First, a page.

Monteverdi’s accompanied madrigals - the concerti duets and trios of the later books of madrigals, balletti and scherzi - were not neglected. In ‘Vorrei baciarti’ (Seventh Book, 1619), mezzo-soprano Clare Wilkinson and Hollingworth first alternated, then overlapped the short repetitions, creating haste and urgency. An injection of hushed excitement and intimacy came with “Ah, pur mi volgo a voi, perle e rubini, tesoro di bellezza, fontana di dolcezza” (Ah, yet I turn to you, pearls and rubies, treasure of beauty, source of sweetness). Increasing ornamentation was sometimes quite florid - as with Giovan Battista Marino’s image of eyes which both weep and smile, “nasce il pianto da lor, tu m’apri il riso!” - elsewhere delicate - “onor del bel viso” (the glory of a beautiful face) - but always underpinned by the steady, soft strum of the chittarone which served to highlight the joyfulness in the ornamentation.

That bone-quivering ‘Zefiro torna’ brimmed with extremes of feeling, flying lightly as tenors Matthew Long and Nicholas Mulroy danced through the decorative curlicues and relaxed phrase structures. The tension of “come vuol mia ventura or piango”, as the disconcerting dissonances squeezed the heart and almost stopped one’s breath, was released in the fountain of jouissance of Ottavio Rinuccini’s closing phrase, “or canto” (first weep and then sing). Above the descending tetrachord ground, soprano Rebecca Lea evoked an innocence betrayed in the ‘Lamento della ninfa’ ( Madrigali Amorosi, 1638), while in the framing account of the nymph’s pain and distress, the three male shepherds made the softly pinching dissonances wince and swoon in equal measure.

One of Monteverdi’s most famous madrigals, ‘Cruda Amarilli’ from the Fifth Book (1605), was heard in less familiar form - in the sacred contrafacta version with Latin text which Aquilino Coppini provided with the composer’s blessing in 1607. Given the prevailing contemporary belief that the music serves the text, it’s rather strange to hear music composed to convey Mirtillo’s hopeless love for Amarilli, who out of propriety does not protest against her betrothal to indifferent Silvio (as told in Giambattista Guarini’s Pastor fido (The Faithful Shepherd) communicate the last words of Christ on the cross. Mirtillo’s plaint, “Poi che col dir t'offendo/ I mi morò tacendo” (Since telling I offended you,/ I shall die in silence), is rendered in Latin as “quid a me vultis adhuc? Iam moriar pro vobis” (what do you still want from me?/ Just now, I shall die for you), but the five singers of I Fagiolini gave the ascending line a whole new meaning: both personal and heavenly transfiguration come through love and death.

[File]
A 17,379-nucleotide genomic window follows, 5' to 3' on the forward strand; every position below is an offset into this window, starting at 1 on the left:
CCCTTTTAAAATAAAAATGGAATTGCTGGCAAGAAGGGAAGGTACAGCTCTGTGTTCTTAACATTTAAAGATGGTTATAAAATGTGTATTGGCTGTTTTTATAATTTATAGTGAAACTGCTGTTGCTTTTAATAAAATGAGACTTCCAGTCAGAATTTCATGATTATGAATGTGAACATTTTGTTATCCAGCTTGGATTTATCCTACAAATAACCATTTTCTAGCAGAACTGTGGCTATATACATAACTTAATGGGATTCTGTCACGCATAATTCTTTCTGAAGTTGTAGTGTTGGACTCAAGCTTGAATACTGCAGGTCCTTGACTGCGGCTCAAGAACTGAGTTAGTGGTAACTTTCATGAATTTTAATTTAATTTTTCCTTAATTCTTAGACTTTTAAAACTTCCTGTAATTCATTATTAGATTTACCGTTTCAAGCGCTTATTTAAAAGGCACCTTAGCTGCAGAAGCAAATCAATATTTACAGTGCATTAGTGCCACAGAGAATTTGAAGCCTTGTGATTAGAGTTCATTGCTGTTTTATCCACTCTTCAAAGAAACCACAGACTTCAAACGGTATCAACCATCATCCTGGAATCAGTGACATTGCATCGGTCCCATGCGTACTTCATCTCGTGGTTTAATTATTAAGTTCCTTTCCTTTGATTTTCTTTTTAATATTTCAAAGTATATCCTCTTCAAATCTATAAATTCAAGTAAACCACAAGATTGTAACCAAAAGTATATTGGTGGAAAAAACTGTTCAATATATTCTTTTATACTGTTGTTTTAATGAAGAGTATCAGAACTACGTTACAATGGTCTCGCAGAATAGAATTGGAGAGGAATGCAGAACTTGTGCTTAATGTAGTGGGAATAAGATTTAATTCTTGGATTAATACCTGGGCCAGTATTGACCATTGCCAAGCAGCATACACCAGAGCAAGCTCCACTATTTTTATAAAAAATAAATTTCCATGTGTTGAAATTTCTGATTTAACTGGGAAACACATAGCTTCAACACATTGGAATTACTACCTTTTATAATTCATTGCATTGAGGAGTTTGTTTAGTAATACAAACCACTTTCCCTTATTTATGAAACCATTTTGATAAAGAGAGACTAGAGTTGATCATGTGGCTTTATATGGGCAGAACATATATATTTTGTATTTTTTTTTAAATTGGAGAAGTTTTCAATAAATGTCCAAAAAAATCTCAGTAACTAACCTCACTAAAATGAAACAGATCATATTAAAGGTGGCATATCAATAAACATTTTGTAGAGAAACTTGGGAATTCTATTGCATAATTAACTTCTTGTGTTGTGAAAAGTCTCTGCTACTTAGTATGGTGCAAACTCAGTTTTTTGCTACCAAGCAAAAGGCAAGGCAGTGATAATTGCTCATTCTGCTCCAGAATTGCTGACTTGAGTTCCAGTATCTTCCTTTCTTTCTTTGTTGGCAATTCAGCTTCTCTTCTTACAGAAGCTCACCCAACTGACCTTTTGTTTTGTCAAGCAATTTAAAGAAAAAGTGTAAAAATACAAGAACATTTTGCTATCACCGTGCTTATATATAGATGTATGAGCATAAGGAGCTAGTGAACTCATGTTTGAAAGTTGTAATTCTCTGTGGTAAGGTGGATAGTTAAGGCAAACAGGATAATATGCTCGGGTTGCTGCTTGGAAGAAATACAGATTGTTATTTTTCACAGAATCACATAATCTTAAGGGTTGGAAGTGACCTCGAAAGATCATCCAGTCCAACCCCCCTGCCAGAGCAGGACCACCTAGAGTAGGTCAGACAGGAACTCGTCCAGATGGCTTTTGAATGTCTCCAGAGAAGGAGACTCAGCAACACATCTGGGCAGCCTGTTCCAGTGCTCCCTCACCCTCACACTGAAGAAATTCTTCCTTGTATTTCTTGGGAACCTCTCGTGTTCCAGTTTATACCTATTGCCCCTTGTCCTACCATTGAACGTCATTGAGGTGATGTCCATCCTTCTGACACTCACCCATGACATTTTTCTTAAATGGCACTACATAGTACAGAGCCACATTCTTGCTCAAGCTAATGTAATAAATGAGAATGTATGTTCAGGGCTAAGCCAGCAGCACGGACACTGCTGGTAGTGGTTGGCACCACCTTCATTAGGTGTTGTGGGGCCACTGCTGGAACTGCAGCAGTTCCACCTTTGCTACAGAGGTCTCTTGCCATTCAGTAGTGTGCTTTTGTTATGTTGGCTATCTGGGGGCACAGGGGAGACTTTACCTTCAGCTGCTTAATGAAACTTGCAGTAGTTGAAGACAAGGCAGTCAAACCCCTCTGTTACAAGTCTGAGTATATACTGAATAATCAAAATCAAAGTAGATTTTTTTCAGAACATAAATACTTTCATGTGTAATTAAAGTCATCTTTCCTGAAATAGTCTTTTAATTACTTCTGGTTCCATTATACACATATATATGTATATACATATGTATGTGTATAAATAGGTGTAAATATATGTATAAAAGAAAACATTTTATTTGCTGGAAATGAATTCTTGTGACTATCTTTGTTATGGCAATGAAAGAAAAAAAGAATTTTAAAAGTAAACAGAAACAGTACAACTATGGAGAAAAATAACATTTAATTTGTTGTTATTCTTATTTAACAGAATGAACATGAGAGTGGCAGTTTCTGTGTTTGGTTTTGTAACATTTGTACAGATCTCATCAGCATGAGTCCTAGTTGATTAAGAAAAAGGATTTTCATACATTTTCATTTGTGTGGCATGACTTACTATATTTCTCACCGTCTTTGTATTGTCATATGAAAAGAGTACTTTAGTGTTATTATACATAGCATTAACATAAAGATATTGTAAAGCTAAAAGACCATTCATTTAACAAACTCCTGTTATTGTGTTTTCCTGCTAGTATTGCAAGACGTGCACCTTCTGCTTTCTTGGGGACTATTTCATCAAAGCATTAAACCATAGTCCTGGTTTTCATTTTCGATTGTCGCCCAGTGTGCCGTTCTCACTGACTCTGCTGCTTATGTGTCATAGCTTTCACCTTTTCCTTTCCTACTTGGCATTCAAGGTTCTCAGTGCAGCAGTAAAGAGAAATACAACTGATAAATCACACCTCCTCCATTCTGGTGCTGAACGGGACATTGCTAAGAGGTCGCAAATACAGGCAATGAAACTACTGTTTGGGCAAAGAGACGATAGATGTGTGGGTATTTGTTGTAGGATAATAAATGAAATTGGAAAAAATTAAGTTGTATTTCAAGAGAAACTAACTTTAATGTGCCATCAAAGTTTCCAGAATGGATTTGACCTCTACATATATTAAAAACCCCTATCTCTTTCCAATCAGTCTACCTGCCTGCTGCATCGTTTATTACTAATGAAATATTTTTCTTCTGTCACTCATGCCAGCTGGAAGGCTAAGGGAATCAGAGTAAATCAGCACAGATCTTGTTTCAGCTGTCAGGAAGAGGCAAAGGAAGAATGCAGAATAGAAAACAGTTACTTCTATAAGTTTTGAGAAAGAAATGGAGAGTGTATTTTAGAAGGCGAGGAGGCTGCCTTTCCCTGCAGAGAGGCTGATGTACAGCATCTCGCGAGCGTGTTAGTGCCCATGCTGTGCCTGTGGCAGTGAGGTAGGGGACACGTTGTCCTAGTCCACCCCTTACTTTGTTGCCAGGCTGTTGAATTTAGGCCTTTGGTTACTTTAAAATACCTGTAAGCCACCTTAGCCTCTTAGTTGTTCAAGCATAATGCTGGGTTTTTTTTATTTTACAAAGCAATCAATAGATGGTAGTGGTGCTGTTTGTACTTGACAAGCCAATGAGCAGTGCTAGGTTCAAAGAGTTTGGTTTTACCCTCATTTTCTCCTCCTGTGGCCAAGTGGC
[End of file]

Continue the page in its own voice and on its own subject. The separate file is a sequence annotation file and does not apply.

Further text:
There were two other sacred works. The antiphonal splendours of ‘Duo seraphim’ from the 1610 Vespers were relished by Long and Mulroy, who sang the seraphims’ florid praises for God with improvisational vivaciousness and serene assurance by turns. As the suspensions and dissonances piled up, I found the organ - for all its renowned sweetness - rather too intense, a feeling that was intensified when baritone Greg Skidmore moved forward to make the duet a trio. ‘Adoramus te’ (from Bianchi, Libro Primo, 1620, SSATTB) achieved a devotional solemnity, however, effectively cohering majesty and mystery.

The concert closed with the earliest composition, ‘Rimanti in pace’ from the Third Book of Madrigals (1592, SSATB). This simple sonnet telling of the fated and unfortunate separation of Thyrsis and Phyllis seemed, in its polyphonic splendour, to contain and convey every emotion the human heart has ever felt.

Monteverdi’s music is I Fagiolini’s “comfort food”, Hollingworth had told us at the start, when introducing the programme. Beautifully sung, with unfailing emotive focus and drama, it certainly brought great comfort to this listener, nowhere more so that in the encore, sung by Matthew Long accompanied by chittarone and organ: ‘Si dolce è’l tormento’ from Quarto scherzo delle ariose vaghezze of 1624 - so sweet is the torment indeed.

The next Live from London concert will be broadcast on 15th August, when the Academy of Ancient Music will perform Glories of the Baroque .

Claire Seymour

Monteverdi: The Ache of Love

I Fagiolini: Rebecca Lea (soprano), Clare Wilkinson (mezzo-soprano), Nicholas Mulroy (tenor), Matthew Long (tenor), Greg Skidmore (baritone), Charles Gibbs (bass), Lynda Sayce (chitarrone), Robert Hollingworth (organ/director)

Live from London , broadcast from the VOCES8 Centre; Saturday 8th August, 2020.